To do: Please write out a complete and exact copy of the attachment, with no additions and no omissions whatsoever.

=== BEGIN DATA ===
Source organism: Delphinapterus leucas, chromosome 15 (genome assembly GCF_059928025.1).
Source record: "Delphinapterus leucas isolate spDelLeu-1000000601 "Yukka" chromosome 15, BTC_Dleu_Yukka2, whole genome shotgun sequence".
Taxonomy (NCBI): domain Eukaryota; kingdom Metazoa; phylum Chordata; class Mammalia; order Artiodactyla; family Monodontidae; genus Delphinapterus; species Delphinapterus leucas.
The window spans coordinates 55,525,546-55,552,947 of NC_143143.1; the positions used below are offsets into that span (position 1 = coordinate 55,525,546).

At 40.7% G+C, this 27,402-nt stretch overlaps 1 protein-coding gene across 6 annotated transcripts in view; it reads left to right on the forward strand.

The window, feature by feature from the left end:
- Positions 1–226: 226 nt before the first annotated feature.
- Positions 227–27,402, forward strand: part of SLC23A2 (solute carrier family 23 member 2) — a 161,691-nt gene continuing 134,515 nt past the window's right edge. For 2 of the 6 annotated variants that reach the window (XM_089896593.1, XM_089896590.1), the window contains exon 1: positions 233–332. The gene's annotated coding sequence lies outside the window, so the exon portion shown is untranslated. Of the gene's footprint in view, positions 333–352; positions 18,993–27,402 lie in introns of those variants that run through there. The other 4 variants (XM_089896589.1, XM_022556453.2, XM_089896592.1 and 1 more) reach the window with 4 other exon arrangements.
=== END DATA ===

Source organism: Delphinapterus leucas, chromosome 15 (genome assembly GCF_059928025.1).
Source record: "Delphinapterus leucas isolate spDelLeu-1000000601 "Yukka" chromosome 15, BTC_Dleu_Yukka2, whole genome shotgun sequence".
Taxonomy (NCBI): domain Eukaryota; kingdom Metazoa; phylum Chordata; class Mammalia; order Artiodactyla; family Monodontidae; genus Delphinapterus; species Delphinapterus leucas.
The window spans coordinates 55,525,546-55,552,947 of NC_143143.1; the positions used below are offsets into that span (position 1 = coordinate 55,525,546).

At 40.7% G+C, this 27,402-nt stretch overlaps 1 protein-coding gene across 6 annotated transcripts in view; it reads left to right on the forward strand.

The window, feature by feature from the left end:
- Positions 1–226: 226 nt before the first annotated feature.
- Positions 227–27,402, forward strand: part of SLC23A2 (solute carrier family 23 member 2) — a 161,691-nt gene continuing 134,515 nt past the window's right edge. For 2 of the 6 annotated variants that reach the window (XM_089896593.1, XM_089896590.1), the window contains exon 1: positions 233–332. The gene's annotated coding sequence lies outside the window, so the exon portion shown is untranslated. Of the gene's footprint in view, positions 333–352; positions 18,993–27,402 lie in introns of those variants that run through there. The other 4 variants (XM_089896589.1, XM_022556453.2, XM_089896592.1 and 1 more) reach the window with 4 other exon arrangements.